Unless you are already certain of your path you will probably choose the CCNA Routing and Switching exam. This is the original CCNA updated for modern times.

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Why get CCNA certified?

Passing the CCNA exam takes effort, time, and expense, so why bother?

The CCNA certification is an industry recognised benchmark.  It demonstrates an appreciation of the fundamentals of IP networking and proves to any prospective employer that you have the necessary knowledge in this area.

Not everyone who passes the CCNA becomes a Network Engineer who configures and troubleshoots Cisco devices on a daily basis.  It is also the certification that opens doors for Network Administrators, Customer Managers, and many other roles.

Obtaining this certification is an assurance to the employer, the company’s customers, and yourself that you have reached a level of understanding that will enable you to do your job.

It gives you an advantage if you’re competing with others for a position.  It is also leverage for a pay rise if you’re already employed.

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How to get CCNA certified

Let’s assume you’ve elected to go down the Routing and Switching route.  There are no prerequisites and you can take the exam whenever you feel ready.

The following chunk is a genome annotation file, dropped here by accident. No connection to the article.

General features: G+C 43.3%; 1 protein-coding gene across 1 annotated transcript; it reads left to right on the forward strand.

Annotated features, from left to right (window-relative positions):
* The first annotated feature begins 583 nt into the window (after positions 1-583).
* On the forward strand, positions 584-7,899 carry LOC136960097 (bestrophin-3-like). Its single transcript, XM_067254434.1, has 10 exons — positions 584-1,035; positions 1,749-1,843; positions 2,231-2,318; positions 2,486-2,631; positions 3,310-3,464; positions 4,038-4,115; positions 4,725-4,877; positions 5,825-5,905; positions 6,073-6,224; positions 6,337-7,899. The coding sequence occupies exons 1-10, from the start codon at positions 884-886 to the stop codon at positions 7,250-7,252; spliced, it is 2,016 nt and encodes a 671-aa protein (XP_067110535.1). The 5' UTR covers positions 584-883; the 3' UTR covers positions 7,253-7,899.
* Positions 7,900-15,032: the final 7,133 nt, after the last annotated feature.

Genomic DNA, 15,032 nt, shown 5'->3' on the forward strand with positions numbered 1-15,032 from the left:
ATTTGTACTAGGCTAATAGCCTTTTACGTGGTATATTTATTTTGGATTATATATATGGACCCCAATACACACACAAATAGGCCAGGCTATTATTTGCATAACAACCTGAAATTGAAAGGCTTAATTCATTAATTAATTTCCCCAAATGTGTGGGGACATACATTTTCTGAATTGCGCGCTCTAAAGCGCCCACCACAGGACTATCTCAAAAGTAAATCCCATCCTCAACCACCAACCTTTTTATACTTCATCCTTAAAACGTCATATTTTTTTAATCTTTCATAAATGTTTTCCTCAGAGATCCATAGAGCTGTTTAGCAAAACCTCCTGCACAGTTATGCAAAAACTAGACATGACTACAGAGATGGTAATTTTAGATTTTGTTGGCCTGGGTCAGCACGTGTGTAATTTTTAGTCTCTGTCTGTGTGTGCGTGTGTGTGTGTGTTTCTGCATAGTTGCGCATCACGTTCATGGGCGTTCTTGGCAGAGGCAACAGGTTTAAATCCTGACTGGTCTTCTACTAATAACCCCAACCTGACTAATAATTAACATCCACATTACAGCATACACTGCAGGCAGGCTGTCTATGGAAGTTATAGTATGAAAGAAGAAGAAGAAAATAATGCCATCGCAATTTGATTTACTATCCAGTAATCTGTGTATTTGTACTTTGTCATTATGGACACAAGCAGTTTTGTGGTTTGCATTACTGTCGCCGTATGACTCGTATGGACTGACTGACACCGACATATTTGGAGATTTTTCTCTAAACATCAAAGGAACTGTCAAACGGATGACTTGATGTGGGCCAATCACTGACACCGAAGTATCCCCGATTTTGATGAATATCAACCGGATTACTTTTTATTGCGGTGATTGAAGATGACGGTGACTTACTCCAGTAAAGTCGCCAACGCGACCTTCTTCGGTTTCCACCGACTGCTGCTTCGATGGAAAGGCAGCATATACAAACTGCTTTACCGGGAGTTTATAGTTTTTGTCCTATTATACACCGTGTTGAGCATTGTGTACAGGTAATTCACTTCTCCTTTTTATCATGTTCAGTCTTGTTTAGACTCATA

• Take the 200-125 CCNA exam -Interconnecting Cisco Networking Devices: Accelerated (CCNAX)

Alternatively you can take two entry level exams which combine to give you the certification.

How to prepare for the CCNA exams

[easyazon_image align=”right” height=”500″ identifier=”1587205815″ locale=”UK” src=”/wp-content/uploads/2016/09/515662BKV79L.jpg” tag=”bensblog888-21″ width=”406″]When I first started studying for the CCNA exam in 1999 there were very few resources available.  Today there are too many to list.  Of course it’s a big advantage to have so many options online but in order to make your exam preparation efficient you should choose one or two resources and stick with them.  Jumping from one to another will only distract you and waste time.